Rampant doping cast a pall over the Tour de France's 104th year.
It's been two years since Lance Armstrong retired from professional cycling. But instead of watching new stars rise, the sport's fans have had little to cheer lately.
Riders in the Tour de France crossed the finish line on the Champs d'Elysées in Paris Sunday under one of the darkest clouds in the event's 104-year history. Spain's Alberto Contador won. But during the three-week race, three riders tested positive for banned substances, and Denmark's Michael Rasmussen, the race leader, was kicked off his team Wednesday amid doping suspicions. Two teams pulled out of the Tour last week after their riders were implicated in doping violations.
Some cycling observers say the sport is finally cleaning up its act, and this year will mark a turning point. Others say the clouds won't dissipate soon.
Some TV networks have stopped broadcasting the sport. Across Europe, corporate sponsors are pulling their support or at least reconsidering their backing of cycling teams. Germany's Interior Ministry might cancel the World Cycling Championships scheduled for September in Stuttgart. Even cycling's place in the Olympics is set for debate.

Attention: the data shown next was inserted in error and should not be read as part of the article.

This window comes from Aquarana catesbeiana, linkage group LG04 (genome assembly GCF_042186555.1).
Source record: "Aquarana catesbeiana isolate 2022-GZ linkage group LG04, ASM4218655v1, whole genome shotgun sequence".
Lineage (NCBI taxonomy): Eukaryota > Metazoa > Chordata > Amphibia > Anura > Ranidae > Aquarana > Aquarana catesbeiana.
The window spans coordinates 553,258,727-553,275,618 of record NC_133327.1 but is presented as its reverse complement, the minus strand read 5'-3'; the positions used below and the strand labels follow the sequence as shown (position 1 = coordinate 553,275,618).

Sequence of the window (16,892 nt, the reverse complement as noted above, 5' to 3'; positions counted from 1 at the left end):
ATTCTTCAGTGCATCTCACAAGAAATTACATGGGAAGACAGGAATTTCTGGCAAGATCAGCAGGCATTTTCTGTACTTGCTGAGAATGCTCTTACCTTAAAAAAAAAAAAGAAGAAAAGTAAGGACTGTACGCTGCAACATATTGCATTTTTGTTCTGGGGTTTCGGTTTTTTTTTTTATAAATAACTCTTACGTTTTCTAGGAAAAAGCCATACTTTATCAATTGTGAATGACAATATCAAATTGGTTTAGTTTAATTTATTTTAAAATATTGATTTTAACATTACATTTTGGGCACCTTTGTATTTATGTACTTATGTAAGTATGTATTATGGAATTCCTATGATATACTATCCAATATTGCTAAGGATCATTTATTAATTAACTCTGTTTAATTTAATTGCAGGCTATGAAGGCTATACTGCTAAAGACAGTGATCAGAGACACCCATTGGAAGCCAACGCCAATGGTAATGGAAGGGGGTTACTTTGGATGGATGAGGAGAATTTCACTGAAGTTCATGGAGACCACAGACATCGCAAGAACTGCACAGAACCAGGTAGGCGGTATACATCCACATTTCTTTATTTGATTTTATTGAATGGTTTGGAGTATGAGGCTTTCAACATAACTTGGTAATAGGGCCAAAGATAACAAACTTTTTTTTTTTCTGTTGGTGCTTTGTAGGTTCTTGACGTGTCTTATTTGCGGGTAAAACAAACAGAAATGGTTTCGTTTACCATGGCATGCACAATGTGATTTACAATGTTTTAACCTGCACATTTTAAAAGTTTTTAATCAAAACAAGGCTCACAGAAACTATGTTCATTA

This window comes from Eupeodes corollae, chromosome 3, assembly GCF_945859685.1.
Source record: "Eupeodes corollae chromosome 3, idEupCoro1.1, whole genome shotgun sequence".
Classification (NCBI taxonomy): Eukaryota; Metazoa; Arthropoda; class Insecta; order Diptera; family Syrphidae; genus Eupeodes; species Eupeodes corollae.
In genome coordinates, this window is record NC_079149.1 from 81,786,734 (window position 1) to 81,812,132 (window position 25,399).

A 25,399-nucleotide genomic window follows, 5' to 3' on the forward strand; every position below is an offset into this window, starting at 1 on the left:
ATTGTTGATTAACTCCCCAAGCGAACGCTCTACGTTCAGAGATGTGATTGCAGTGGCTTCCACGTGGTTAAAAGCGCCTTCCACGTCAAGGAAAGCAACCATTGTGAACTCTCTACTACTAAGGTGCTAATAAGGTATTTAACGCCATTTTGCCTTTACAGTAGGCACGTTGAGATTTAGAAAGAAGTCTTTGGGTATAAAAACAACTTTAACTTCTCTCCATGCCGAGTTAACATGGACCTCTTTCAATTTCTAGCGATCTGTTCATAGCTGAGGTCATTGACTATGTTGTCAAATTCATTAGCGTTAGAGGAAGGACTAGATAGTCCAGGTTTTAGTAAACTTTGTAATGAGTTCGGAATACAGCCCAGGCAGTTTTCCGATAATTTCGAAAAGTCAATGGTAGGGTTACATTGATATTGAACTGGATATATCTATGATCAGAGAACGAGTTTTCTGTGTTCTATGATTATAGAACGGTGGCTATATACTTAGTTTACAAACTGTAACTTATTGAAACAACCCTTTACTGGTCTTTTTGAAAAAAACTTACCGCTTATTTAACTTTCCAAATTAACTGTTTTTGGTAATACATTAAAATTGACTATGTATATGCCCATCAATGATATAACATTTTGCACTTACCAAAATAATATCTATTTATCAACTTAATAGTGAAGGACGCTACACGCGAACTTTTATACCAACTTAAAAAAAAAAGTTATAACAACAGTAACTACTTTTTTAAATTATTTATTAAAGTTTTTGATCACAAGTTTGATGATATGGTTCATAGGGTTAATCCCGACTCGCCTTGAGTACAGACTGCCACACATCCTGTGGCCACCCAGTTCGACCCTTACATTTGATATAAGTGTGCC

But amid the scandals is what some call a last-ditch effort to save the sport: European countries are passing antidoping laws. Funding for drug testing is set to increase. Cycling teams are pledging to make testing integral to their programs.
Pat McQuaid, the embattled president of the International Cycling Union, the sport's governing body, says cycling has reached "a turning point" and that a major revolution is already under way.
Mr. McQuaid says the 400 drug tests that took place at this year's Tour, the most ever, worked – and three positive tests is proof of that. "Out of 190 guys, that's not a lot," he says. "There are 187 guys in there that were riding clean, and haven't [tested positive]."
A year of scandals to overcome
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